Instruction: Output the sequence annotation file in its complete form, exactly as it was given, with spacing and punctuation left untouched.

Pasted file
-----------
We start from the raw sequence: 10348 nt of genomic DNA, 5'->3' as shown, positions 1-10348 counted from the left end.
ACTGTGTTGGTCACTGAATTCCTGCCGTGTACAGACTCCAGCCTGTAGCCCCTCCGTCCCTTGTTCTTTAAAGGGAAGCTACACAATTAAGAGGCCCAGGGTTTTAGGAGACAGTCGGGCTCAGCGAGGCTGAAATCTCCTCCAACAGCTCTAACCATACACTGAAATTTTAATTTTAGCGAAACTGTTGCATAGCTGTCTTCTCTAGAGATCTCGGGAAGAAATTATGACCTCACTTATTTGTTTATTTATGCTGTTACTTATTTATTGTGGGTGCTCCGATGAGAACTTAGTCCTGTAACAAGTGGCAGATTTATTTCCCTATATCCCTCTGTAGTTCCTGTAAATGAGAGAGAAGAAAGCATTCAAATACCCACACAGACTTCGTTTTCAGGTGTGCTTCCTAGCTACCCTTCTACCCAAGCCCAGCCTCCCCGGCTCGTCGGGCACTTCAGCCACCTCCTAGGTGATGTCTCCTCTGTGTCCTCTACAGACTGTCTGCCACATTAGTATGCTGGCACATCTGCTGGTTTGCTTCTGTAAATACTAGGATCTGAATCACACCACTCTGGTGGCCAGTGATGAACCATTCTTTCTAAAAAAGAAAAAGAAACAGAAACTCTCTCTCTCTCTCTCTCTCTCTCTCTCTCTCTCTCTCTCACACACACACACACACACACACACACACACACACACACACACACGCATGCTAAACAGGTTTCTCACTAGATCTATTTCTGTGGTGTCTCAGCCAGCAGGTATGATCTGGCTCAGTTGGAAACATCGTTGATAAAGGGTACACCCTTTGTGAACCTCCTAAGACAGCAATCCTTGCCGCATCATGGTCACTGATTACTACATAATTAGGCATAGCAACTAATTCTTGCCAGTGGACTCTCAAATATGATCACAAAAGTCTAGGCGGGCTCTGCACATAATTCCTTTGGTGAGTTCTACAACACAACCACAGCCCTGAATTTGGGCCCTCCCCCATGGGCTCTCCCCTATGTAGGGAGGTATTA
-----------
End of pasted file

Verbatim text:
We start from the raw sequence: 10348 nt of genomic DNA, 5'->3' as shown, positions 1-10348 counted from the left end.
ACTGTGTTGGTCACTGAATTCCTGCCGTGTACAGACTCCAGCCTGTAGCCCCTCCGTCCCTTGTTCTTTAAAGGGAAGCTACACAATTAAGAGGCCCAGGGTTTTAGGAGACAGTCGGGCTCAGCGAGGCTGAAATCTCCTCCAACAGCTCTAACCATACACTGAAATTTTAATTTTAGCGAAACTGTTGCATAGCTGTCTTCTCTAGAGATCTCGGGAAGAAATTATGACCTCACTTATTTGTTTATTTATGCTGTTACTTATTTATTGTGGGTGCTCCGATGAGAACTTAGTCCTGTAACAAGTGGCAGATTTATTTCCCTATATCCCTCTGTAGTTCCTGTAAATGAGAGAGAAGAAAGCATTCAAATACCCACACAGACTTCGTTTTCAGGTGTGCTTCCTAGCTACCCTTCTACCCAAGCCCAGCCTCCCCGGCTCGTCGGGCACTTCAGCCACCTCCTAGGTGATGTCTCCTCTGTGTCCTCTACAGACTGTCTGCCACATTAGTATGCTGGCACATCTGCTGGTTTGCTTCTGTAAATACTAGGATCTGAATCACACCACTCTGGTGGCCAGTGATGAACCATTCTTTCTAAAAAAGAAAAAGAAACAGAAACTCTCTCTCTCTCTCTCTCTCTCTCTCTCTCTCTCTCTCTCACACACACACACACACACACACACACACACACACACACACACACGCATGCTAAACAGGTTTCTCACTAGATCTATTTCTGTGGTGTCTCAGCCAGCAGGTATGATCTGGCTCAGTTGGAAACATCGTTGATAAAGGGTACACCCTTTGTGAACCTCCTAAGACAGCAATCCTTGCCGCATCATGGTCACTGATTACTACATAATTAGGCATAGCAACTAATTCTTGCCAGTGGACTCTCAAATATGATCACAAAAGTCTAGGCGGGCTCTGCACATAATTCCTTTGGTGAGTTCTACAACACAACCACAGCCCTGAATTTGGGCCCTCCCCCATGGGCTCTCCCCTATGTAGGGAGGTATTA